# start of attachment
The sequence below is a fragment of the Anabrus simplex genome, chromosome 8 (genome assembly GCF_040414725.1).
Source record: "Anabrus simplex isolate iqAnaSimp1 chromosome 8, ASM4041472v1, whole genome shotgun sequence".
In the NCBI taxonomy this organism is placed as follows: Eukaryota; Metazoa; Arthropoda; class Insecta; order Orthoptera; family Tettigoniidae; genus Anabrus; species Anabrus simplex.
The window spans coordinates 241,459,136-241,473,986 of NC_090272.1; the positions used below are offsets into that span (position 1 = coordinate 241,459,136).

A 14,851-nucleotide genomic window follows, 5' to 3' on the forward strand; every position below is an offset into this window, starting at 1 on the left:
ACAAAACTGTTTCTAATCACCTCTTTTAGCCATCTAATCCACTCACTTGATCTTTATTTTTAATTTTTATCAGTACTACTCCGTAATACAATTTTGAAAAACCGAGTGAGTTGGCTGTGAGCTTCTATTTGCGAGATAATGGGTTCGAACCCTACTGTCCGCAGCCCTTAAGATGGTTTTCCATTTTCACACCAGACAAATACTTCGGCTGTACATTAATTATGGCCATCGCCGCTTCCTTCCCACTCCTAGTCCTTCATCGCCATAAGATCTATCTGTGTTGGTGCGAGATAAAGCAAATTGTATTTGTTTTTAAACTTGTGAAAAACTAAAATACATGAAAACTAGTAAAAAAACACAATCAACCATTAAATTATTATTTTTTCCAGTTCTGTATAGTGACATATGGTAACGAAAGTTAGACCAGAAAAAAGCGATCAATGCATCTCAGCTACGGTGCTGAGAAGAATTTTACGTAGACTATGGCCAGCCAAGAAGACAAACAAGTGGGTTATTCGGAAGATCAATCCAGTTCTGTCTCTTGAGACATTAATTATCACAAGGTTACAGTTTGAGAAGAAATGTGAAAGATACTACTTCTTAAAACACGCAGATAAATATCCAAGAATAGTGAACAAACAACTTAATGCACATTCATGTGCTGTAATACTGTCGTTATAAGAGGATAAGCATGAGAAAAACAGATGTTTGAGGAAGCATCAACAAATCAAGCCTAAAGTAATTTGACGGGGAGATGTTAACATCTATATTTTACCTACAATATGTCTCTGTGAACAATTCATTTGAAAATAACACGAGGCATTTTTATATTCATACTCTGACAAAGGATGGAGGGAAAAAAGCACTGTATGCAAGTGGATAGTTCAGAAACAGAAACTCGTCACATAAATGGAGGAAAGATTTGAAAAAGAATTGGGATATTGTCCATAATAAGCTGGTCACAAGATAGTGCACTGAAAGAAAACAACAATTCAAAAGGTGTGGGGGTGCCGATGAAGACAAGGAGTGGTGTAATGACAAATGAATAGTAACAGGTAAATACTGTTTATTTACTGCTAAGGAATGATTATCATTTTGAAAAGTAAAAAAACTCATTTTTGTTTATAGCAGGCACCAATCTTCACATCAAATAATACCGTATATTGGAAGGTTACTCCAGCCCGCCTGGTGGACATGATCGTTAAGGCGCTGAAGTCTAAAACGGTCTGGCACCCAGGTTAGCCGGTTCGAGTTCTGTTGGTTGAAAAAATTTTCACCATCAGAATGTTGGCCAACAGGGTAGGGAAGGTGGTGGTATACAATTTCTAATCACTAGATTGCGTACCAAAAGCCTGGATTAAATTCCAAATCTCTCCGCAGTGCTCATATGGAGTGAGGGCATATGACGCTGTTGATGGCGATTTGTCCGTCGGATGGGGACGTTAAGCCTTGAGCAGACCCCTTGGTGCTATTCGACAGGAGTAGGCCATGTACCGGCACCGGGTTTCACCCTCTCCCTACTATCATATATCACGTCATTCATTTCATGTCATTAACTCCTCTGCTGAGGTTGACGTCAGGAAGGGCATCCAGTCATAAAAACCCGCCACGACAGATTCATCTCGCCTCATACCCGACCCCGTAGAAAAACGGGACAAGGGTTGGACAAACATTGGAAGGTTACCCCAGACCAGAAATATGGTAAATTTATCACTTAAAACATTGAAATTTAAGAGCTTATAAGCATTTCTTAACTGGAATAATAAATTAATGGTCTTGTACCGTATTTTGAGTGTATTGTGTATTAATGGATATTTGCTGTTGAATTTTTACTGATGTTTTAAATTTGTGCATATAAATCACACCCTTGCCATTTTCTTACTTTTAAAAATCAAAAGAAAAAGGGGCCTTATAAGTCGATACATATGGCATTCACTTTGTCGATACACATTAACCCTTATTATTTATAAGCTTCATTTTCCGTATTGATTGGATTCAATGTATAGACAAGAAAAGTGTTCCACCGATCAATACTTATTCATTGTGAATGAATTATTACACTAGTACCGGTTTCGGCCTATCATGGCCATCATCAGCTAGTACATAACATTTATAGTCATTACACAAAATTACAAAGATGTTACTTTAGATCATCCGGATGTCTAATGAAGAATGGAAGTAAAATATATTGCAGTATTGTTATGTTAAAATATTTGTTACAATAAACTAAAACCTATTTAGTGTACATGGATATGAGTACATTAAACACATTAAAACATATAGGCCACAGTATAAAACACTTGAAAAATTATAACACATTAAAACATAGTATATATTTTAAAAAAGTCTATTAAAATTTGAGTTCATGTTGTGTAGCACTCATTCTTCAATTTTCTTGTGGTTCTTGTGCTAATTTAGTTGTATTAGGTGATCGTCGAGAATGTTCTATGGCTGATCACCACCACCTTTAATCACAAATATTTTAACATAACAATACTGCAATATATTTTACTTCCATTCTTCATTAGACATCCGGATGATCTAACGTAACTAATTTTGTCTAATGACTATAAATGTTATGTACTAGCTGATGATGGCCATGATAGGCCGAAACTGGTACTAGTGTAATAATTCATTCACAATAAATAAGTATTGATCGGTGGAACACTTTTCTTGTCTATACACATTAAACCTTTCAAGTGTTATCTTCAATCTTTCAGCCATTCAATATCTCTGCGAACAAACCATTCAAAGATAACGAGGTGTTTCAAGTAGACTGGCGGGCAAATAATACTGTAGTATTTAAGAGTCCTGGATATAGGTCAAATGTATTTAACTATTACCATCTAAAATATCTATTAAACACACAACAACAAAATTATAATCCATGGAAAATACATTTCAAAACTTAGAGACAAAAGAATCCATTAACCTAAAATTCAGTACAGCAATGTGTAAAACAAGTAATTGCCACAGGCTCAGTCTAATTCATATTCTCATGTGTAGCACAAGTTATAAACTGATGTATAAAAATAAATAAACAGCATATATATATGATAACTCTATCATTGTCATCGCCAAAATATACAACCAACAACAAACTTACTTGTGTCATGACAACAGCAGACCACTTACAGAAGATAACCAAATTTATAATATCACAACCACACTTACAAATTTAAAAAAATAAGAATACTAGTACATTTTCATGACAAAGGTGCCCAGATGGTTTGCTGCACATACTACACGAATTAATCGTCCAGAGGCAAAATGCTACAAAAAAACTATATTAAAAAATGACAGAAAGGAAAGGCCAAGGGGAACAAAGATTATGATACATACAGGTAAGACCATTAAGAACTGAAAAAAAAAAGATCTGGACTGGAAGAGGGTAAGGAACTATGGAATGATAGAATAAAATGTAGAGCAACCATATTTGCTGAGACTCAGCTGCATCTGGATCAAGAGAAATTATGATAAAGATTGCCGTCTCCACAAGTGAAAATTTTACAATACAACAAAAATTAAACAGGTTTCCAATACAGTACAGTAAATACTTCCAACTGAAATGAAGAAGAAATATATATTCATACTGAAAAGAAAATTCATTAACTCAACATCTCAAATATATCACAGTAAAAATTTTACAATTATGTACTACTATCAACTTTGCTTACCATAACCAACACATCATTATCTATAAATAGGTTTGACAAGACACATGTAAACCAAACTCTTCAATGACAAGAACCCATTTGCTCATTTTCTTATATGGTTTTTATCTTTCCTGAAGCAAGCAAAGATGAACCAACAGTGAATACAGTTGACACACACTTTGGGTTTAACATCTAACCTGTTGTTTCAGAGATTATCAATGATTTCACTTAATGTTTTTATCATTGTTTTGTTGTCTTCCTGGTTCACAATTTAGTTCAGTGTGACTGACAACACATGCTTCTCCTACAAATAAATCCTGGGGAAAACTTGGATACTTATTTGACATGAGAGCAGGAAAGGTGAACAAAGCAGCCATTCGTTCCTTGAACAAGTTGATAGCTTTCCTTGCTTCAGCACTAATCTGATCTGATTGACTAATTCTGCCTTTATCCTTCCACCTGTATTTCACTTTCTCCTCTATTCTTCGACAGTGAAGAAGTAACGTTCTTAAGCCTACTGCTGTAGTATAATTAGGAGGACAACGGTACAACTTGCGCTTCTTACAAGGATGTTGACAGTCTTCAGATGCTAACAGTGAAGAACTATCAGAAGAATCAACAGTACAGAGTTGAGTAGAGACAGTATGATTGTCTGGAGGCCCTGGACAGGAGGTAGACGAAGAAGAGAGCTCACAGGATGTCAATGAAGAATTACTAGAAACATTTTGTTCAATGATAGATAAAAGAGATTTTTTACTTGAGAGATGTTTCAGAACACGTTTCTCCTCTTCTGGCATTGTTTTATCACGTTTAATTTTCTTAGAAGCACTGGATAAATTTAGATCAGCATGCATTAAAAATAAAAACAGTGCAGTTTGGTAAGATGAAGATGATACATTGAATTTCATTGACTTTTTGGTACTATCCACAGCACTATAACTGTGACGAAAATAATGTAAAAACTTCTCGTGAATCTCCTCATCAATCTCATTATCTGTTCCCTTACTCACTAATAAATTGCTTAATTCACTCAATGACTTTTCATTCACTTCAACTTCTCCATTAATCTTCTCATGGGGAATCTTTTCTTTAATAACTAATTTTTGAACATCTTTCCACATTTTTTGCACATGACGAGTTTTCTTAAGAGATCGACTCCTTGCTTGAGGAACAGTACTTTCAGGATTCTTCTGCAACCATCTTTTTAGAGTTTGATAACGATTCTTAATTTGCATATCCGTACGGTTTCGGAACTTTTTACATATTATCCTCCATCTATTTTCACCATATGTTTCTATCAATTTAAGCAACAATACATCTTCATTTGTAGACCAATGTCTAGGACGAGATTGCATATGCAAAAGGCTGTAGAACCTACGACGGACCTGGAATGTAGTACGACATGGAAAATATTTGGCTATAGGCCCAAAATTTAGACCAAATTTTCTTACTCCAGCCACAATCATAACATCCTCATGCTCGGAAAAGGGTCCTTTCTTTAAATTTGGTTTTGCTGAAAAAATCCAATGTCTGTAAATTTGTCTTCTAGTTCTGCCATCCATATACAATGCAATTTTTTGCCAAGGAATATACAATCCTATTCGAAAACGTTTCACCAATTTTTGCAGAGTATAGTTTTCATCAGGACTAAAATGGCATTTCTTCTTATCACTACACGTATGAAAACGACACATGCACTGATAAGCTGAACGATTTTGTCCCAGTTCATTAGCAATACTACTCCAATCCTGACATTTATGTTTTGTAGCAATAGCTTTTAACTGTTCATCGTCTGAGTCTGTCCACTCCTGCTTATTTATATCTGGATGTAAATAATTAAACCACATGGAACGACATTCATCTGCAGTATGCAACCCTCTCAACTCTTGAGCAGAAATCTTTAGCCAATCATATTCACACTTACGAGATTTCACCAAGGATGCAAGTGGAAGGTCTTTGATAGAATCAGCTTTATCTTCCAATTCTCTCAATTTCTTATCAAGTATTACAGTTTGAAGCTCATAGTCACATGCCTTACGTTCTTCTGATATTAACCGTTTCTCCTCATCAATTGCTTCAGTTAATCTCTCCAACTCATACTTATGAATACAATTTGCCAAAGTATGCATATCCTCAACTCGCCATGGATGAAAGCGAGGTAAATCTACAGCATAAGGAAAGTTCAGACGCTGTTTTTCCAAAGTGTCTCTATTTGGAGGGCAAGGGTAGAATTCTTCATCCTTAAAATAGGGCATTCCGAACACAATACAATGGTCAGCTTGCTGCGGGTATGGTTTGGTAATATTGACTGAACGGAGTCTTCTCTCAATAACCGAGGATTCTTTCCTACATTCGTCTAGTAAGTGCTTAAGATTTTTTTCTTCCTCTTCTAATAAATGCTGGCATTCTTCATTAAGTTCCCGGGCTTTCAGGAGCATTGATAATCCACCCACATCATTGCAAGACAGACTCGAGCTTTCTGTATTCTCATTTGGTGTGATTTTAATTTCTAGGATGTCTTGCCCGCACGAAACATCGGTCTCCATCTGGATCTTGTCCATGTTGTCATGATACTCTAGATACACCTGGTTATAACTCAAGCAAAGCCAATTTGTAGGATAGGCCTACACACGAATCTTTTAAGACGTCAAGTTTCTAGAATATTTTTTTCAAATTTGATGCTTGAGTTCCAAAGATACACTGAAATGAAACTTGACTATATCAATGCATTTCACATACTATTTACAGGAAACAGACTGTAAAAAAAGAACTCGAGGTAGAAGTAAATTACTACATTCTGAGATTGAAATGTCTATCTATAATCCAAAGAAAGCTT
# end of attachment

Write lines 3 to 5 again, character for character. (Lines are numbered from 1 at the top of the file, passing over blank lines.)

In the NCBI taxonomy this organism is placed as follows: Eukaryota; Metazoa; Arthropoda; class Insecta; order Orthoptera; family Tettigoniidae; genus Anabrus; species Anabrus simplex.
The window spans coordinates 241,459,136-241,473,986 of NC_090272.1; the positions used below are offsets into that span (position 1 = coordinate 241,459,136).

A 14,851-nucleotide genomic window follows, 5' to 3' on the forward strand; every position below is an offset into this window, starting at 1 on the left: